Celebrating freedom at Camp Hale

PANDO, Colorado – Prayers, speeches, flags and a simple plaque have filled a hole in the history of Camp Hale.

The history of the 10th Mountain Division has been told to seemingly the smallest detail. Other military operations there have also been documented. But between 1958 and 1964, the official story was that the military was conducting explosives and weapons tests at the high-elevation base.

Actually, the CIA was training Tibetan freedom fighters at Camp Hale. Fewer than 300 men were trained there. Some were parachuted into remote areas of Tibet – others slipped across the borders. Their mission was to train insurgents to conduct guerrilla operations against the Chinese, who had invaded and occupied the country in the late 1950s. They all wore poison capsules around their necks. If they were captured, they knew what to do.

The men who came back and their descendants have for years lobbied for a memorial at Camp Hale to commemorate this little-known chapter in the history of the Cold War.

Sen. Mark Udall has ties to that part of Asia, thanks in part to his own interest in climbing and his mother’s Peace Corps tour in Nepal. He first proposed the memorial plaque when he was representing Eagle County in Congress.

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“It should have been a simple thing,” he said Friday.

It wasn’t.

Udall started work on the project again after being sworn into the Senate in early 2009. Friday, several dozen people came to see the plaque unveiled, including former CIA trainers, Tibetan freedom fighters and their families.

“This is so meaningful on all sorts of levels,” said Carole McGranahan, a professor at the University of Colorado at Boulder who has written about the Chinese invasion and occupation of Tibet. “It’s the first acknowledgment of what happened here.”

That recognition was important to the Tibetans who came from all over this country to attend the ceremony.

“I’m happy,” former freedom fighter Tashi Poljor said. “This is like coming to my home.

“We trained many good fighters here,” Poljor added. “When someone left, we’d cry – there’s so much connection between Americans and Tibetans.”

Don Cesare, one of the CIA trainers, spent three years training the freedom fighters, talked a little about the bond between the Tibetans and their trainers.

“The Tibetans all chewed snuff, from the English,” Cesare said. “We chewed Copenhagen (tobacco), and they came to really like it.

“We sent a team in once, and hadn’t heard from them for a long time, so we were worried. When they surfaced, they didn’t ask for bullets or grenades – they asked for a roll of Copenhagen.”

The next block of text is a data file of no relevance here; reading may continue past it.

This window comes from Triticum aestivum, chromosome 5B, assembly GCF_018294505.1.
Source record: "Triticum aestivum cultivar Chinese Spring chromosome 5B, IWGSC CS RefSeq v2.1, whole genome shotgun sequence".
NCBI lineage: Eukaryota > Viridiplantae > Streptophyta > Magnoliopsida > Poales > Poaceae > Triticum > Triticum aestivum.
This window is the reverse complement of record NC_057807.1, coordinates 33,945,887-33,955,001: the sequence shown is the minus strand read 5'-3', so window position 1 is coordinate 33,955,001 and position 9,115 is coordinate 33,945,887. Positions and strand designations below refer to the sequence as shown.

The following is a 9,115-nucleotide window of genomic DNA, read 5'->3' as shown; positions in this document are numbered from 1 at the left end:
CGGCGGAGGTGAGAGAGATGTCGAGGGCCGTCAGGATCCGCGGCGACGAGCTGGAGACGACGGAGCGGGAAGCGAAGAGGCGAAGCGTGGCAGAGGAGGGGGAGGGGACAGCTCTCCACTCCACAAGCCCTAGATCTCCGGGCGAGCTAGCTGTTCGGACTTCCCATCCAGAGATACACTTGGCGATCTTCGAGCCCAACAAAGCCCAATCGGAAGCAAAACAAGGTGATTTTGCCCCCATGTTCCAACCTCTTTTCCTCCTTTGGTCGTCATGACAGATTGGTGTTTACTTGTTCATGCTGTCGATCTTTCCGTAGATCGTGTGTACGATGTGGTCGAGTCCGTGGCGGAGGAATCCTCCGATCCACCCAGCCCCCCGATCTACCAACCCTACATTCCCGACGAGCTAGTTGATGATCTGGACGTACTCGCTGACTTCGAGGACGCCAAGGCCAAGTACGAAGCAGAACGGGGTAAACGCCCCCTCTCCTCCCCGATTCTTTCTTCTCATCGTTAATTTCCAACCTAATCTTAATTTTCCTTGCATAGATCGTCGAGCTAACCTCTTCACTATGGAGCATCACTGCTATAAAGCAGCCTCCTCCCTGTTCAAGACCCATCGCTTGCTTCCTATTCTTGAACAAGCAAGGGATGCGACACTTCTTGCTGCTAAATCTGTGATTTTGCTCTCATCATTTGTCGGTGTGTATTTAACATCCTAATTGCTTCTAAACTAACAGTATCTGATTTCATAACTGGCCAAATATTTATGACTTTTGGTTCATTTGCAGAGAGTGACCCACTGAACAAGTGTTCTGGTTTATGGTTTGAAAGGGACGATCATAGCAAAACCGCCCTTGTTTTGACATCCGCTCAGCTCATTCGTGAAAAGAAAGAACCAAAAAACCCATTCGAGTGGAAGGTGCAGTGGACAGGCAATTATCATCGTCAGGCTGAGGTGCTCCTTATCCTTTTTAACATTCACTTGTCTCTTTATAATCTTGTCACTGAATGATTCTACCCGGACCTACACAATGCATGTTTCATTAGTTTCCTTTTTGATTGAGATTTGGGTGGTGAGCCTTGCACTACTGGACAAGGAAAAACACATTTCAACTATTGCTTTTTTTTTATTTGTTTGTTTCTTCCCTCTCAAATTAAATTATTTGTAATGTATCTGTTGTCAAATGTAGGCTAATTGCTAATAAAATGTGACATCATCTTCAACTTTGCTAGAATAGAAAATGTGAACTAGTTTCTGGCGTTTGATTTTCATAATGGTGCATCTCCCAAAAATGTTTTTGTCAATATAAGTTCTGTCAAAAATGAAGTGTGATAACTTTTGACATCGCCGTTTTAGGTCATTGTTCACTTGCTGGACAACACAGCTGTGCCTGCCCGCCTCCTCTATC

It’s easy to forget today, but Camp Hale was still a relatively remote mountain valley when the Tibetans were training there. Still, it could be hard to maintain the cover story.

Kevin McCarthy’s father, Roger, ran the training base. The elder McCarthy died in 2007, but his son talked about the bonds between the men who worked there. But he also told the story of a homemade rocket that veered wildly off-course one night.

The men heard the explosion, then saw the lights from the just-over-Chicago-Ridge Climax Mine go dark. Repairing the damage cost $25,000, “But it helped maintain the cover story they were doing explosive development work,” Kevin McCarthy said.

The Tibetans who trained at Camp Hale didn’t talk about their work, even to their own families.

“We always wondered why our father spoke English with an American accent when we all spoke English with an Indian accent,” said Doma Norbu, the daughter of one of the freedom fighters. “He could look at a map when we were in a new city – we always just thought he was a really good map reader.”

The Tibetan freedom fighters were brave, tough, and, ultimately, vastly outnumbered and outgunned by the Chinese, who still control the mountainous country. But hope lives on in the spirits of Tibetans in this country.

Many at the ceremony spoke about a willingness to take on the Chinese again, with help from their American friends. Others talked to Udall about trying to obtain visas so roughly 5,000 Tibetan refugees could leave Nepal and come to the United States.

“After 50 years, we’re still fighting against the Chinese,” said Karma Namgyal, president of a Tibetan group based in New York. “We’re ever ready to make Tibet free.”

Ken Knaus, one of the CIA trainers and leader of the effort to commemorate the work at Camp Hale, agreed.

“This is not a funeral,” Knaus told the crowd. “This is the continuation of a fight that started 50 years ago.”

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